What is the role of Aegeus in Medea?

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Aegeus is the King of Athens. He passes through Corinth hoping that the Oracle of Delphi will help cure his inability to produce children. Medea discovers his dilemma and agrees to give him some remedial herbs if he promises to grant her asylum in Athens. Aegeus agrees, especially since the two of them are already old friends as it is. He is unaware, at this point, of how much Medea has changed since he last knew her, when she was an unmarried princess.

Aegeus's sterility is a major issue, since he is a king. Producing children is the only way he can continue his direct line. As the previous answer mentions, this highlights the cruelty of Medea's murdering her children with Jason: she is denying him heirs and destroying the physical embodiment of the love they once shared.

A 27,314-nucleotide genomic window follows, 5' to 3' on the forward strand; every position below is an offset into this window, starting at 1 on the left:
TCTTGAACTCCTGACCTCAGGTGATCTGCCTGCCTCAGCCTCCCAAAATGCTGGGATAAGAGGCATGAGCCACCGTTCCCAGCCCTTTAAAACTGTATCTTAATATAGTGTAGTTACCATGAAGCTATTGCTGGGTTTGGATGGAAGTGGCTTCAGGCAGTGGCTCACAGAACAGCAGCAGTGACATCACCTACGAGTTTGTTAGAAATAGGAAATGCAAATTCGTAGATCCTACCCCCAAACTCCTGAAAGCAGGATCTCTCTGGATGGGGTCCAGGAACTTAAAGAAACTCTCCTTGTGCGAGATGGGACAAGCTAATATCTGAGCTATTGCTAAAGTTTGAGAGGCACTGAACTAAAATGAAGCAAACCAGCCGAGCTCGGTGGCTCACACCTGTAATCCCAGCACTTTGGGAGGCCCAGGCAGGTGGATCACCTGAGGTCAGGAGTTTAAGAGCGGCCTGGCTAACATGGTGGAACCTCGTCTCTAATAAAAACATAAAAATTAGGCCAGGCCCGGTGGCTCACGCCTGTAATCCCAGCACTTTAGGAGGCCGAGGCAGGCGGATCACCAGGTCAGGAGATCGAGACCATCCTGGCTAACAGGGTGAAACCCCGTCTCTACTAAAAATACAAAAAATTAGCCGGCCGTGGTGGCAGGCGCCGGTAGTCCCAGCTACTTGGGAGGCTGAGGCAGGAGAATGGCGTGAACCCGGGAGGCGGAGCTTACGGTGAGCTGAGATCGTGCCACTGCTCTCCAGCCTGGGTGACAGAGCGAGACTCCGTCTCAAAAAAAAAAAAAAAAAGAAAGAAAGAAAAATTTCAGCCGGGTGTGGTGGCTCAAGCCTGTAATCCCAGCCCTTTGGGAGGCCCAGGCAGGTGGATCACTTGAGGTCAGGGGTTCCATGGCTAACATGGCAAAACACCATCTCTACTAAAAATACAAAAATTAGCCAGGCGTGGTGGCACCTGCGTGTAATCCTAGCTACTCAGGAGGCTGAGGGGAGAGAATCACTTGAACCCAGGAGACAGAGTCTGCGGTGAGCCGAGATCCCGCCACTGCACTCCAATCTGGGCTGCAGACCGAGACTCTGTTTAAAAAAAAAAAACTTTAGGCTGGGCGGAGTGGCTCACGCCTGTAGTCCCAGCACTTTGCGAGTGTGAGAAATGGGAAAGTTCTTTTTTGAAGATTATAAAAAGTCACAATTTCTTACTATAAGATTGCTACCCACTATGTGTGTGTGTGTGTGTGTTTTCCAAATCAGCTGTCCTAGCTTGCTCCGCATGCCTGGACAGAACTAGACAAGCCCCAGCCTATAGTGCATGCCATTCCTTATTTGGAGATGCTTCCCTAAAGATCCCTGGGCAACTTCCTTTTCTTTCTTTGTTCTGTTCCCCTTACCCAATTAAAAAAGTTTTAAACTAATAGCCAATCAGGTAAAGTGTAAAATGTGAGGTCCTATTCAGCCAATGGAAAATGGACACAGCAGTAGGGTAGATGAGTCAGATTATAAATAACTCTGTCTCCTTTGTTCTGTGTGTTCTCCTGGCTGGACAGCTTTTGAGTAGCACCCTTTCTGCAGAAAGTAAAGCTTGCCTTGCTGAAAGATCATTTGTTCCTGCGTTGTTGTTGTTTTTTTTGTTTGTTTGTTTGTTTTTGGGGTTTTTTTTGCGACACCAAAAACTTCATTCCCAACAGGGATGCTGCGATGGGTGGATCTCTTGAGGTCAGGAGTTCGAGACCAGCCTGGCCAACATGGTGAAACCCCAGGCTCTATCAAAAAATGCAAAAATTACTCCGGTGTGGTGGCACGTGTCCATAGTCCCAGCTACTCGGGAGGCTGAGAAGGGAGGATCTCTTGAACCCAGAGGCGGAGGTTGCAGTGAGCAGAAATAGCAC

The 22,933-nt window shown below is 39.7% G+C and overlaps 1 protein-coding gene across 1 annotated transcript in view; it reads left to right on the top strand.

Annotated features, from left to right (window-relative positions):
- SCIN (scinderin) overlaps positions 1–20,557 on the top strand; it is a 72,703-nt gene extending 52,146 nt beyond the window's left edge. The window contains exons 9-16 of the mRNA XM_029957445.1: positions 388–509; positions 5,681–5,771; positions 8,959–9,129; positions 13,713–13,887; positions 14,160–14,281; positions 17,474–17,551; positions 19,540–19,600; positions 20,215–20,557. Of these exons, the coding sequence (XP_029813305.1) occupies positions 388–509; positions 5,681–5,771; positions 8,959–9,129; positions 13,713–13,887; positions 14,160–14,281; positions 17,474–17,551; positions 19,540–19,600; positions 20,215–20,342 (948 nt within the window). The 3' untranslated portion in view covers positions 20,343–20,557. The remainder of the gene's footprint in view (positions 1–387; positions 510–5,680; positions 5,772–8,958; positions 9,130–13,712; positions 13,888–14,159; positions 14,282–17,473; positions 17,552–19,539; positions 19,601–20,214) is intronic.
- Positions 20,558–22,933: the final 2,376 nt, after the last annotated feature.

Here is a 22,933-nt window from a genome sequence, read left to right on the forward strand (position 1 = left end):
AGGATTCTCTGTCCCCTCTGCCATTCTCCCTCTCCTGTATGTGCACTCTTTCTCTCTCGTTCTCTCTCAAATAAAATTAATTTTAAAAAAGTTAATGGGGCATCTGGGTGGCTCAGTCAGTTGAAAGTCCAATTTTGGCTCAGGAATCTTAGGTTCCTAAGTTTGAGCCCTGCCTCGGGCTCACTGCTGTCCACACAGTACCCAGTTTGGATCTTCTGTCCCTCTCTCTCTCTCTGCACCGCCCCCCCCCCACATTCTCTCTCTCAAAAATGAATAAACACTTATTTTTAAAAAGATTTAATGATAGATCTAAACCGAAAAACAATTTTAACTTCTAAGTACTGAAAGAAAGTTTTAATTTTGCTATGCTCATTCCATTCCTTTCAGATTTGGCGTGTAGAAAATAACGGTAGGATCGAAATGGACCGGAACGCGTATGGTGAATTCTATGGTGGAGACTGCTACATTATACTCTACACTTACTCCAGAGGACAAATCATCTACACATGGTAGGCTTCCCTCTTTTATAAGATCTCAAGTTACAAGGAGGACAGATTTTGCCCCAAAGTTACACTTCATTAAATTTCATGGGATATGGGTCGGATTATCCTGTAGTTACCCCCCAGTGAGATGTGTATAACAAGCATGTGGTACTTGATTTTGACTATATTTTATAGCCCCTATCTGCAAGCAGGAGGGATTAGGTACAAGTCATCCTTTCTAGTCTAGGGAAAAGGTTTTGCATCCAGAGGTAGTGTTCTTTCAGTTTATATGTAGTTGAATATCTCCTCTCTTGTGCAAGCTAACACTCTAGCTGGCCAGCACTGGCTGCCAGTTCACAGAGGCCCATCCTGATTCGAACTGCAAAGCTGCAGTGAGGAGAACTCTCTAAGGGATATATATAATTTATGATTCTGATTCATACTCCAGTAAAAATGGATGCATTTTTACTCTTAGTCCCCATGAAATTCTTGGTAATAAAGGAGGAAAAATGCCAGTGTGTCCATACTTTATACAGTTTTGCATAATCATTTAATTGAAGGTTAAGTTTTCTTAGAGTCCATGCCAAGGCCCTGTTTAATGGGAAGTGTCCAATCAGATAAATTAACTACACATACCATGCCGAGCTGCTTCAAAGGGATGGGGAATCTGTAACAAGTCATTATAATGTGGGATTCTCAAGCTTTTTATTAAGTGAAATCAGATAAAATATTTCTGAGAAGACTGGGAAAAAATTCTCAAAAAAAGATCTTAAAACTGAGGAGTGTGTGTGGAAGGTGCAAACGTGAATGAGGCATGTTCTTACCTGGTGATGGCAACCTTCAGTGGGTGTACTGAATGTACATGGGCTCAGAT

On a plot level, Aegeus is Medea's way out of paying for her crimes, at least in the sense of paying the law. She will be protected in Athens, because Aegeus cannot go back on his vow.

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Aegeus is the King of Athens. Unfortunately, he is childless, and Medea offers to cast a spell to remedy this situation if he will promise to grant her asylum in Athens. This scene serves to remind the audience just how important children were to a royal family, since Aegeus was taking a large diplomatic risk by promising asylum to Medea. It thus adds another dimension to the terrible deed that Medea commits in murdering the children she had with Jason. Not only is it horrific to murder Jason's children from a human standpoint, but it also denies him his progeny. 

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